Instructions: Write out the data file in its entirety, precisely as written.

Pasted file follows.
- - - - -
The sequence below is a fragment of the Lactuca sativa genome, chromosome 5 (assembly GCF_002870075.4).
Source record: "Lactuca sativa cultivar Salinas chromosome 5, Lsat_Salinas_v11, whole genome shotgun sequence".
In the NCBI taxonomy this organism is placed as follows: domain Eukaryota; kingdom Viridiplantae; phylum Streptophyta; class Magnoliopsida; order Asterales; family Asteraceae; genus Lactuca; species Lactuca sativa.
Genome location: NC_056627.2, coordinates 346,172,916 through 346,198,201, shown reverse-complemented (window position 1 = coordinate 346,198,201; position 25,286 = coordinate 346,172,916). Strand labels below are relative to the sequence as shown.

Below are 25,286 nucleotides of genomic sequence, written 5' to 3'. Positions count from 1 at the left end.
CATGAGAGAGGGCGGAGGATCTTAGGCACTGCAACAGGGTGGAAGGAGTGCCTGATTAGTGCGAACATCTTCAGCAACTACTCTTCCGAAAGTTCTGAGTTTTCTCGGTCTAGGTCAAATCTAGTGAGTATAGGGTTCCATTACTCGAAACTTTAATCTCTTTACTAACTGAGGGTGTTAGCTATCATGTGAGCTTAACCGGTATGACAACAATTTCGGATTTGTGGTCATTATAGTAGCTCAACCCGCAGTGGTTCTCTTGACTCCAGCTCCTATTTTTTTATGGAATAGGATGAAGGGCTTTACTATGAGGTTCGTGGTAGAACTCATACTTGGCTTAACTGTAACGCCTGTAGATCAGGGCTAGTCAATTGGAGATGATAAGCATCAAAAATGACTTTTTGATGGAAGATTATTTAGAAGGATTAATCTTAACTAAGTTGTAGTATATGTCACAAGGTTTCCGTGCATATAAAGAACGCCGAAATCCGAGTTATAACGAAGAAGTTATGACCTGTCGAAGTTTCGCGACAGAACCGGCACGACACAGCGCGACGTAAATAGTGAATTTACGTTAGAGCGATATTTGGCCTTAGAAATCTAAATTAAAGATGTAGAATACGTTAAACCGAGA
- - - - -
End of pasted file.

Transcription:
The sequence below is a fragment of the Lactuca sativa genome, chromosome 5 (assembly GCF_002870075.4).
Source record: "Lactuca sativa cultivar Salinas chromosome 5, Lsat_Salinas_v11, whole genome shotgun sequence".
In the NCBI taxonomy this organism is placed as follows: domain Eukaryota; kingdom Viridiplantae; phylum Streptophyta; class Magnoliopsida; order Asterales; family Asteraceae; genus Lactuca; species Lactuca sativa.
Genome location: NC_056627.2, coordinates 346,172,916 through 346,198,201, shown reverse-complemented (window position 1 = coordinate 346,198,201; position 25,286 = coordinate 346,172,916). Strand labels below are relative to the sequence as shown.

Below are 25,286 nucleotides of genomic sequence, written 5' to 3'. Positions count from 1 at the left end.
CATGAGAGAGGGCGGAGGATCTTAGGCACTGCAACAGGGTGGAAGGAGTGCCTGATTAGTGCGAACATCTTCAGCAACTACTCTTCCGAAAGTTCTGAGTTTTCTCGGTCTAGGTCAAATCTAGTGAGTATAGGGTTCCATTACTCGAAACTTTAATCTCTTTACTAACTGAGGGTGTTAGCTATCATGTGAGCTTAACCGGTATGACAACAATTTCGGATTTGTGGTCATTATAGTAGCTCAACCCGCAGTGGTTCTCTTGACTCCAGCTCCTATTTTTTTATGGAATAGGATGAAGGGCTTTACTATGAGGTTCGTGGTAGAACTCATACTTGGCTTAACTGTAACGCCTGTAGATCAGGGCTAGTCAATTGGAGATGATAAGCATCAAAAATGACTTTTTGATGGAAGATTATTTAGAAGGATTAATCTTAACTAAGTTGTAGTATATGTCACAAGGTTTCCGTGCATATAAAGAACGCCGAAATCCGAGTTATAACGAAGAAGTTATGACCTGTCGAAGTTTCGCGACAGAACCGGCACGACACAGCGCGACGTAAATAGTGAATTTACGTTAGAGCGATATTTGGCCTTAGAAATCTAAATTAAAGATGTAGAATACGTTAAACCGAGA